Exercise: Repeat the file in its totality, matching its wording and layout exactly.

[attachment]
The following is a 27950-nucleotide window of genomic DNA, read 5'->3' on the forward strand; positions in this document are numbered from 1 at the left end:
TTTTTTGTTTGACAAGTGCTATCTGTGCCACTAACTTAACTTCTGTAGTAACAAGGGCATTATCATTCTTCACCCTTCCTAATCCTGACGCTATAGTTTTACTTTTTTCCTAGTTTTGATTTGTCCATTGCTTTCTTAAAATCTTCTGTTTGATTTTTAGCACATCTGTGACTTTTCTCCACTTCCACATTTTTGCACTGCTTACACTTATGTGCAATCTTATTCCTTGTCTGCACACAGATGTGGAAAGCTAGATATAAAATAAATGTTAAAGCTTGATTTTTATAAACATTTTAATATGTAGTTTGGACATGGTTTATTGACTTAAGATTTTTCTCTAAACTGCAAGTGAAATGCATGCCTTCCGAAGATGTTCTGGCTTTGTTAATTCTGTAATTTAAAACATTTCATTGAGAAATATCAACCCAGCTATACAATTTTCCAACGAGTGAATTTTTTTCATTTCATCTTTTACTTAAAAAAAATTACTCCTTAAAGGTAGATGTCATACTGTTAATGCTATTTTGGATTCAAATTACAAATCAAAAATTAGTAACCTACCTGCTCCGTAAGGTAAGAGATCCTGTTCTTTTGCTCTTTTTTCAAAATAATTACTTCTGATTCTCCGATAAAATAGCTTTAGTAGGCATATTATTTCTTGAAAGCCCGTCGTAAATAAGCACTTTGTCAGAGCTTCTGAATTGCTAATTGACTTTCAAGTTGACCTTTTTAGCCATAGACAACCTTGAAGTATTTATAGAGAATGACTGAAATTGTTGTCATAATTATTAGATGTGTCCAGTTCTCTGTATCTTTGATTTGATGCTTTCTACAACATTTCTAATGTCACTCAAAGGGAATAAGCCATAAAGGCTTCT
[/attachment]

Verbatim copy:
The following is a 27950-nucleotide window of genomic DNA, read 5'->3' on the forward strand; positions in this document are numbered from 1 at the left end:
TTTTTTGTTTGACAAGTGCTATCTGTGCCACTAACTTAACTTCTGTAGTAACAAGGGCATTATCATTCTTCACCCTTCCTAATCCTGACGCTATAGTTTTACTTTTTTCCTAGTTTTGATTTGTCCATTGCTTTCTTAAAATCTTCTGTTTGATTTTTAGCACATCTGTGACTTTTCTCCACTTCCACATTTTTGCACTGCTTACACTTATGTGCAATCTTATTCCTTGTCTGCACACAGATGTGGAAAGCTAGATATAAAATAAATGTTAAAGCTTGATTTTTATAAACATTTTAATATGTAGTTTGGACATGGTTTATTGACTTAAGATTTTTCTCTAAACTGCAAGTGAAATGCATGCCTTCCGAAGATGTTCTGGCTTTGTTAATTCTGTAATTTAAAACATTTCATTGAGAAATATCAACCCAGCTATACAATTTTCCAACGAGTGAATTTTTTTCATTTCATCTTTTACTTAAAAAAAATTACTCCTTAAAGGTAGATGTCATACTGTTAATGCTATTTTGGATTCAAATTACAAATCAAAAATTAGTAACCTACCTGCTCCGTAAGGTAAGAGATCCTGTTCTTTTGCTCTTTTTTCAAAATAATTACTTCTGATTCTCCGATAAAATAGCTTTAGTAGGCATATTATTTCTTGAAAGCCCGTCGTAAATAAGCACTTTGTCAGAGCTTCTGAATTGCTAATTGACTTTCAAGTTGACCTTTTTAGCCATAGACAACCTTGAAGTATTTATAGAGAATGACTGAAATTGTTGTCATAATTATTAGATGTGTCCAGTTCTCTGTATCTTTGATTTGATGCTTTCTACAACATTTCTAATGTCACTCAAAGGGAATAAGCCATAAAGGCTTCT